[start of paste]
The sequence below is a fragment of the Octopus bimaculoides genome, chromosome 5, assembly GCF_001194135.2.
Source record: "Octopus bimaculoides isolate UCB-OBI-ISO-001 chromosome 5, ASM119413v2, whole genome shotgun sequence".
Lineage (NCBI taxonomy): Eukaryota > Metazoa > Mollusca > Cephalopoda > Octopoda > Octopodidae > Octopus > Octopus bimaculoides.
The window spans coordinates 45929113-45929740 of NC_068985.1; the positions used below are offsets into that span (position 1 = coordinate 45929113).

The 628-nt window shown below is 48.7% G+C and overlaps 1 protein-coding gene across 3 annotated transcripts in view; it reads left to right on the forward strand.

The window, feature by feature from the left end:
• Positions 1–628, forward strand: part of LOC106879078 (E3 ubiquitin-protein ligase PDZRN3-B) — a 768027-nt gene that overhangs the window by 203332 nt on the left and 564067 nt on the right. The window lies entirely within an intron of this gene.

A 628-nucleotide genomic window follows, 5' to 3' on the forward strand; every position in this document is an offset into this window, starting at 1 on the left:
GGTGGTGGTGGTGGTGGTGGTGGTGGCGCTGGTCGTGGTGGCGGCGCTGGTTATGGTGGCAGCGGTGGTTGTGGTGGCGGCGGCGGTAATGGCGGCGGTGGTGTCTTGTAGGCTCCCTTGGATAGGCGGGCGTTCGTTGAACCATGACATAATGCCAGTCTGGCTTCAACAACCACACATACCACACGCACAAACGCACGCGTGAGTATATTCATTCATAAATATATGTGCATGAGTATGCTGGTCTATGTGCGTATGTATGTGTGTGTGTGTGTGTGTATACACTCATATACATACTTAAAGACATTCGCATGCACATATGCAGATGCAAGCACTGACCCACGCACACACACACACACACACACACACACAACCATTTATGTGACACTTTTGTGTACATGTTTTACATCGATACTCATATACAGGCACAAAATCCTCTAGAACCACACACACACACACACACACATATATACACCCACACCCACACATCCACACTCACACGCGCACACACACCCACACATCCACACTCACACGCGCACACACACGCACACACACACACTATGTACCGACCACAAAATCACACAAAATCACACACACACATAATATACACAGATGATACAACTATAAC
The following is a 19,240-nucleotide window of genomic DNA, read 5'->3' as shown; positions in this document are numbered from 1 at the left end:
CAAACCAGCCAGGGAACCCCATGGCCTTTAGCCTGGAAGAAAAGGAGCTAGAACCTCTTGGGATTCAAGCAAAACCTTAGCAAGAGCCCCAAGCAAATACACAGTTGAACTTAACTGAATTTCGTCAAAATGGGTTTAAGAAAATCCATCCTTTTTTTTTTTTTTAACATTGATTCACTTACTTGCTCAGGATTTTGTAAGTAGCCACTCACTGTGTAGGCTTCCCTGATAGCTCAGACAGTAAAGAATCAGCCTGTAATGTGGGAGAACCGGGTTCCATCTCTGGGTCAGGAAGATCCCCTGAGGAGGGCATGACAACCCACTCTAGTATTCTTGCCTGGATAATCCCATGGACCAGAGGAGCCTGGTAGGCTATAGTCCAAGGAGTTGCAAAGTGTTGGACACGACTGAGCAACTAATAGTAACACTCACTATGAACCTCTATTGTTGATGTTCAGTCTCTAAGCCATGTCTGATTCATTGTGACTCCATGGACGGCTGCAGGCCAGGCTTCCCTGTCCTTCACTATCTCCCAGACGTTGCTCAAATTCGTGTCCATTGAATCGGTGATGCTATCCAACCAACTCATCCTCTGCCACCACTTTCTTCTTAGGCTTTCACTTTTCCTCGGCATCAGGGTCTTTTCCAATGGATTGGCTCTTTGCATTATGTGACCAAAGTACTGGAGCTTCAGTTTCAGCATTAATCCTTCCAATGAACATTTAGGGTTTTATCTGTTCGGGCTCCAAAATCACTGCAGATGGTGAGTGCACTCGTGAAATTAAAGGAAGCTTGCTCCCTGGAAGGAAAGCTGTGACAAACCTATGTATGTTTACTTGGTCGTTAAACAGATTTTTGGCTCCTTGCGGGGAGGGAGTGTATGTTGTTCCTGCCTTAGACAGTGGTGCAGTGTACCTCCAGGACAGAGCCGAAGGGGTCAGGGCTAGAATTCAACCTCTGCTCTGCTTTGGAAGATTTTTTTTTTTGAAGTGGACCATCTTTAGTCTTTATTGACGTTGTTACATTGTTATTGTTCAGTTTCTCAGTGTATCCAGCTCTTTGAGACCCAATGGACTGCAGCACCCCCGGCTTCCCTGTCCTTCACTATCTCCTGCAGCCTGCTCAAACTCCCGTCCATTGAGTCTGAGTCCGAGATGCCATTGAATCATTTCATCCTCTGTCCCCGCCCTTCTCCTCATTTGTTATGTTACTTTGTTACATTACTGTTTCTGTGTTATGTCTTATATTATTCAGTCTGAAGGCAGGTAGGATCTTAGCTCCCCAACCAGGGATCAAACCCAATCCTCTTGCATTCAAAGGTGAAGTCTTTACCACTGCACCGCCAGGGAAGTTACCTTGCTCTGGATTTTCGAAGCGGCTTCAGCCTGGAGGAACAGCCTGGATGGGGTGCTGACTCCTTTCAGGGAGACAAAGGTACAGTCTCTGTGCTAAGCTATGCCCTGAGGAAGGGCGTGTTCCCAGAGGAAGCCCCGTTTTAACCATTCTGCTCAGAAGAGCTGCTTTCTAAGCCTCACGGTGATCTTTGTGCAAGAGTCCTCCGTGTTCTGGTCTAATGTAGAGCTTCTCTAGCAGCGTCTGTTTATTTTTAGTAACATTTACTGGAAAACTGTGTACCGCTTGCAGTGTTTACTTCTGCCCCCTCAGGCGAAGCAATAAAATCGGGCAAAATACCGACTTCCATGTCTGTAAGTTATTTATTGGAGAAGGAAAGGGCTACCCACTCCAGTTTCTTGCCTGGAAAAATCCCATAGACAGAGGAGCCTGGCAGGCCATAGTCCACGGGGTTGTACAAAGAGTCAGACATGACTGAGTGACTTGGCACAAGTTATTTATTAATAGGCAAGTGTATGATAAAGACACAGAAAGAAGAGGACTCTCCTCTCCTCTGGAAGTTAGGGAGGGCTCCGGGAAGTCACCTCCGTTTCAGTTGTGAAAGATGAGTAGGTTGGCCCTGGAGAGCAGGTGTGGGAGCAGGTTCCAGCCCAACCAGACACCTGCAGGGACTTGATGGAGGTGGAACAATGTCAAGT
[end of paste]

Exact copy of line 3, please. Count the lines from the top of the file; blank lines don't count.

Lineage (NCBI taxonomy): Eukaryota > Metazoa > Mollusca > Cephalopoda > Octopoda > Octopodidae > Octopus > Octopus bimaculoides.